Hochtief's sales have continued to grow in Germany. But even Europe's economic powerhouse is vulnerable to the crisis in the euro zone, with construction expected to plateau this year, Stieler says.



Eastern Europe's construction market is now "much more depressed because of the financial crisis," says Dupety, citing the Czech Republic as particularly challenging. However, with highways and infrastructure work, "Poland is still doing well," while Romania and the Ukraine are "not too bad," he adds.

For Skanska, Poland is in "very good shape" and increasingly attracting international competition, says Karlström. "The Chinese tried to enter the market and backed out," he adds, referring to the Poland highway authority's cancellation of a contract with the Chinese Overseas Engineering Co. "[Chinese contractors] cannot behave in the same way as they do at home or in emerging economies," he says. "If they want to enter the European or American markets, they have to buy a [local] player."

Signs of Life in Russia

In Russia, VINCI already is working on the environmentally controversial Moscow-St. Petersburg motorway project and targeting more civil contracts there, says Dupety. Bouygues also is "monitoring the development of this market with interest," adds Bouygues' Gabriel.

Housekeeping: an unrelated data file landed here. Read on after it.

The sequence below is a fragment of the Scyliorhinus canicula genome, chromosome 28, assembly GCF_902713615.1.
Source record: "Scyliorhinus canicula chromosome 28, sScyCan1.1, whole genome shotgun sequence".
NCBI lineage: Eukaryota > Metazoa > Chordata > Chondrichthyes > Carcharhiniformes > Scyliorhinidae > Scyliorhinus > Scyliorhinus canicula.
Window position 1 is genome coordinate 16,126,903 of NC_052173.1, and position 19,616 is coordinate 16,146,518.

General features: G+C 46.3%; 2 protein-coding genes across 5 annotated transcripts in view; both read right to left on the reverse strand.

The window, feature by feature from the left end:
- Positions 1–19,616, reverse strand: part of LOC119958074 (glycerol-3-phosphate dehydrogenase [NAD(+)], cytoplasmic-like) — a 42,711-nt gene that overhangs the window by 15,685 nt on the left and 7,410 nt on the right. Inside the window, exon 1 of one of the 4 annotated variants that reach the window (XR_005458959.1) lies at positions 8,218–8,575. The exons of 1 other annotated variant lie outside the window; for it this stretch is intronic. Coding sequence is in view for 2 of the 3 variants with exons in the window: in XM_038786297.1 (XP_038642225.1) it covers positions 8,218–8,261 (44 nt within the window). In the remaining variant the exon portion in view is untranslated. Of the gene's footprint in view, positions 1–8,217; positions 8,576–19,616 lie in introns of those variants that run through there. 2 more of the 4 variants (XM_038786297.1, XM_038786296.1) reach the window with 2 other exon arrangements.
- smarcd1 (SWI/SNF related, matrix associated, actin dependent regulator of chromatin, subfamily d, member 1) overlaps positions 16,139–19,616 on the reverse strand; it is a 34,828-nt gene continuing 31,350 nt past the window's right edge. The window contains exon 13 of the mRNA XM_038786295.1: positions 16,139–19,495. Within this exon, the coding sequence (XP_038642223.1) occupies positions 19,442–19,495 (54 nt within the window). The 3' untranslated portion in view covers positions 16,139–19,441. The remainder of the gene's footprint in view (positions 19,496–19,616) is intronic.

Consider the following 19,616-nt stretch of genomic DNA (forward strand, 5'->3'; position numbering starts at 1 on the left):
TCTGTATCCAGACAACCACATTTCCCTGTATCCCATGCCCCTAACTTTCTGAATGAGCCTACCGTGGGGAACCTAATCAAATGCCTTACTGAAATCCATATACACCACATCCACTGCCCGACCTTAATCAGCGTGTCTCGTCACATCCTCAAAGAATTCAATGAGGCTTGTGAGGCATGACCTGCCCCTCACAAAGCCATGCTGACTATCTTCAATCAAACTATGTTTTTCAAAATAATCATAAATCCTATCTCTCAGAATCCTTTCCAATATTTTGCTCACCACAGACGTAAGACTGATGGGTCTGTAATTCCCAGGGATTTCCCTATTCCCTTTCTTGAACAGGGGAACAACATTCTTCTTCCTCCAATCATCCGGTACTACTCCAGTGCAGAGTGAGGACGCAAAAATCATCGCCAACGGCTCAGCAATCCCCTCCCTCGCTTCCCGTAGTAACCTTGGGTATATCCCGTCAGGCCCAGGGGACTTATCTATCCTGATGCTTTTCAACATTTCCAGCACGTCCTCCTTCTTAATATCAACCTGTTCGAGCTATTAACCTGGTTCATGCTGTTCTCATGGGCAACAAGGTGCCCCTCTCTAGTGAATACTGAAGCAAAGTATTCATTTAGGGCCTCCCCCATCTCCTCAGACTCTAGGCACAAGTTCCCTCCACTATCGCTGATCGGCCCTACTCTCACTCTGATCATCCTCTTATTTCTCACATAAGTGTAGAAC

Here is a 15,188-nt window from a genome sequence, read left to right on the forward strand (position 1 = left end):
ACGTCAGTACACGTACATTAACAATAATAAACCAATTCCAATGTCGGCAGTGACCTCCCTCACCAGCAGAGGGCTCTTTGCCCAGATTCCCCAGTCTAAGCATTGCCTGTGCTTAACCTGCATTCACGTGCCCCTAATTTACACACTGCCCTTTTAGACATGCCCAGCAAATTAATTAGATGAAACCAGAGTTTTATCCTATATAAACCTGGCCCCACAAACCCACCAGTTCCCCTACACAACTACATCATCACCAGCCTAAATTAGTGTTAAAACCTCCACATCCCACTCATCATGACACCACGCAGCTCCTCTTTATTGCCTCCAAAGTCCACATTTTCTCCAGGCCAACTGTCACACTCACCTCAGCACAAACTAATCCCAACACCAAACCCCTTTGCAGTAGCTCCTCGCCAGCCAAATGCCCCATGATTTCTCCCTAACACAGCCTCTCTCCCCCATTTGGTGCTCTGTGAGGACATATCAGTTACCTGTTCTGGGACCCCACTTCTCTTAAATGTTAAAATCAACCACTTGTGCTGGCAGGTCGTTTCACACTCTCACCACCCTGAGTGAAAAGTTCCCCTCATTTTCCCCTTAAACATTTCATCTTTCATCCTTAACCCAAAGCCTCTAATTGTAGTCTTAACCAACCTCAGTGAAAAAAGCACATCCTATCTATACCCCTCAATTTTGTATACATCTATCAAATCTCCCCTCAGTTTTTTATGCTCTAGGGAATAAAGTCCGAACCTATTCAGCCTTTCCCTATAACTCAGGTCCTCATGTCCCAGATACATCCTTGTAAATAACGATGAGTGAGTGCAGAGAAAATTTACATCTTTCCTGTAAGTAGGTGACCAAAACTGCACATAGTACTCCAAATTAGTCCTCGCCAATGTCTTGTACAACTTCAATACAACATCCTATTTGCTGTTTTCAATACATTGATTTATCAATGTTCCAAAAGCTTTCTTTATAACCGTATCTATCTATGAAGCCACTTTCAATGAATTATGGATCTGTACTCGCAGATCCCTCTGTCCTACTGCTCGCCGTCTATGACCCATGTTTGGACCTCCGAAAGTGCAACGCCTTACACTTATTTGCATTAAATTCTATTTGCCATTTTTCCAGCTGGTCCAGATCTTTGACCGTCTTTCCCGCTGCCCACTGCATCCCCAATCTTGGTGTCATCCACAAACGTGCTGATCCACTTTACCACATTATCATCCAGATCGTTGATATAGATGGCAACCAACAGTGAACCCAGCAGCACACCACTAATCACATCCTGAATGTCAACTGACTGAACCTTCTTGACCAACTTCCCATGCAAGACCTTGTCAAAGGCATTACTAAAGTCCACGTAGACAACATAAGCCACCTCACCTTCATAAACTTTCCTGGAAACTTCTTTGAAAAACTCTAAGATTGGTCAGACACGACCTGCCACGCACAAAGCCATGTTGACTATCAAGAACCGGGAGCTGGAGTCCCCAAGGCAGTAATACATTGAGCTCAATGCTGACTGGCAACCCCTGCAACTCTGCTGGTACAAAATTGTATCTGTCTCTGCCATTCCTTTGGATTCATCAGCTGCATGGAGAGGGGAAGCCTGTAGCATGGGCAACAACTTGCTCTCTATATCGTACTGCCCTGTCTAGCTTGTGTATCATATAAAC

For some international contractors, Russia is beginning to pay off. "Between 1998 and 1999, Russia was in economic breakdown ... many international contractors left the Russian market, but we have decided to stay," says Mehmet Okay, a board member of Turkey's ANT Yapi.

Having completed the 990-ft-tall City of Capitals Moscow Tower in 2010, Okay says ANT Yapi now is working on Plot 16, the IBC Tower in the Moscow City Zone (see ENR 12/18/08 p. 108). Plot 16 consists of mixed-use twin towers designed by Skidmore Owings & Merrill in the U.S. One of the towers is planned to reach 1,082 ft.

The concern about Europe's fiscal health has caused large contractors to search out new markets. "The makeup of bidder lists has changed as companies have started to pursue markets and projects they would not have considered in the past," says K. Burak Ozselcuk, business development manager for Turkey's TAV Construction. He says international contractors are now more financially exposed from increased risk, squeezed margins and reduced backlogs.

Public spending cuts and private-sector uncertainty make the U.K. market "very challenging," adds Ian Tyler, CEO of London-based Balfour Beatty plc. The U.K. government's offer last month of loans and guarantees for infrastructure projects helps, he says. But "while they are doing that, they are delaying decisions" on energy and airports investment, he adds. Balfour Beatty's recent shedding of hundreds of U.K. staff members was not a response to the market but a long-term repositioning after 10 years of growth, says Tyler.